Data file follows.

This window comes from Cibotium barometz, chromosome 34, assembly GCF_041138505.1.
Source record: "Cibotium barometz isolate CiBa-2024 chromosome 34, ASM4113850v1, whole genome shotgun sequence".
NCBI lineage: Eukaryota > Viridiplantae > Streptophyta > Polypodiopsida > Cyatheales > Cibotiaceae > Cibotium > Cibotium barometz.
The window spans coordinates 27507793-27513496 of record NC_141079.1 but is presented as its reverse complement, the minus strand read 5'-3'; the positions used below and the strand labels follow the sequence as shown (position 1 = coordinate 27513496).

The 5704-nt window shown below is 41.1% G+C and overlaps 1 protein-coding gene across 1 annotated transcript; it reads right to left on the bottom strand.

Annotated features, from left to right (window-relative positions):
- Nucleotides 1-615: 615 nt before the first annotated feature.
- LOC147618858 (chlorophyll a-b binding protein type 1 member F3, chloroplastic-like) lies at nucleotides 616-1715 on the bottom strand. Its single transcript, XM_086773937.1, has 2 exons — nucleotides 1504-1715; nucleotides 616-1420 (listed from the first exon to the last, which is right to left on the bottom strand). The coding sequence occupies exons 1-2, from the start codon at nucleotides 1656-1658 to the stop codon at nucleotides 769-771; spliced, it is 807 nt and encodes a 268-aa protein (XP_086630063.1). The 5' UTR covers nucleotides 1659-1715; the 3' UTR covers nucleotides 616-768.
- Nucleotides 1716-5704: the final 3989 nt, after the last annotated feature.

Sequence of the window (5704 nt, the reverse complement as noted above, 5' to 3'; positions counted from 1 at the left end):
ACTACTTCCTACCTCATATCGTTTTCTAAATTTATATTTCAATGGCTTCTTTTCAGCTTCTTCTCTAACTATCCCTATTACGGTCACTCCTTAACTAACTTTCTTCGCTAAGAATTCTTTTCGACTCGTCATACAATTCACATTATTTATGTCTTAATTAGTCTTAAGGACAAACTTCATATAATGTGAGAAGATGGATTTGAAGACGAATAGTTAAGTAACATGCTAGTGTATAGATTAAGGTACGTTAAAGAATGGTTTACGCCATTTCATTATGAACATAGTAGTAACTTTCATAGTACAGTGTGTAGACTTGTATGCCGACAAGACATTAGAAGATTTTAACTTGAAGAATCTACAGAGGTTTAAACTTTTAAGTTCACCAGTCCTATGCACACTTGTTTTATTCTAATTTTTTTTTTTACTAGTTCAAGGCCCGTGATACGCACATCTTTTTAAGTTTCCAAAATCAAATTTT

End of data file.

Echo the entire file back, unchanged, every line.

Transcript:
This window comes from Cibotium barometz, chromosome 34, assembly GCF_041138505.1.
Source record: "Cibotium barometz isolate CiBa-2024 chromosome 34, ASM4113850v1, whole genome shotgun sequence".
NCBI lineage: Eukaryota > Viridiplantae > Streptophyta > Polypodiopsida > Cyatheales > Cibotiaceae > Cibotium > Cibotium barometz.
The window spans coordinates 27507793-27513496 of record NC_141079.1 but is presented as its reverse complement, the minus strand read 5'-3'; the positions used below and the strand labels follow the sequence as shown (position 1 = coordinate 27513496).

The 5704-nt window shown below is 41.1% G+C and overlaps 1 protein-coding gene across 1 annotated transcript; it reads right to left on the bottom strand.

Annotated features, from left to right (window-relative positions):
- Nucleotides 1-615: 615 nt before the first annotated feature.
- LOC147618858 (chlorophyll a-b binding protein type 1 member F3, chloroplastic-like) lies at nucleotides 616-1715 on the bottom strand. Its single transcript, XM_086773937.1, has 2 exons — nucleotides 1504-1715; nucleotides 616-1420 (listed from the first exon to the last, which is right to left on the bottom strand). The coding sequence occupies exons 1-2, from the start codon at nucleotides 1656-1658 to the stop codon at nucleotides 769-771; spliced, it is 807 nt and encodes a 268-aa protein (XP_086630063.1). The 5' UTR covers nucleotides 1659-1715; the 3' UTR covers nucleotides 616-768.
- Nucleotides 1716-5704: the final 3989 nt, after the last annotated feature.

Sequence of the window (5704 nt, the reverse complement as noted above, 5' to 3'; positions counted from 1 at the left end):
ACTACTTCCTACCTCATATCGTTTTCTAAATTTATATTTCAATGGCTTCTTTTCAGCTTCTTCTCTAACTATCCCTATTACGGTCACTCCTTAACTAACTTTCTTCGCTAAGAATTCTTTTCGACTCGTCATACAATTCACATTATTTATGTCTTAATTAGTCTTAAGGACAAACTTCATATAATGTGAGAAGATGGATTTGAAGACGAATAGTTAAGTAACATGCTAGTGTATAGATTAAGGTACGTTAAAGAATGGTTTACGCCATTTCATTATGAACATAGTAGTAACTTTCATAGTACAGTGTGTAGACTTGTATGCCGACAAGACATTAGAAGATTTTAACTTGAAGAATCTACAGAGGTTTAAACTTTTAAGTTCACCAGTCCTATGCACACTTGTTTTATTCTAATTTTTTTTTTTACTAGTTCAAGGCCCGTGATACGCACATCTTTTTAAGTTTCCAAAATCAAATTTT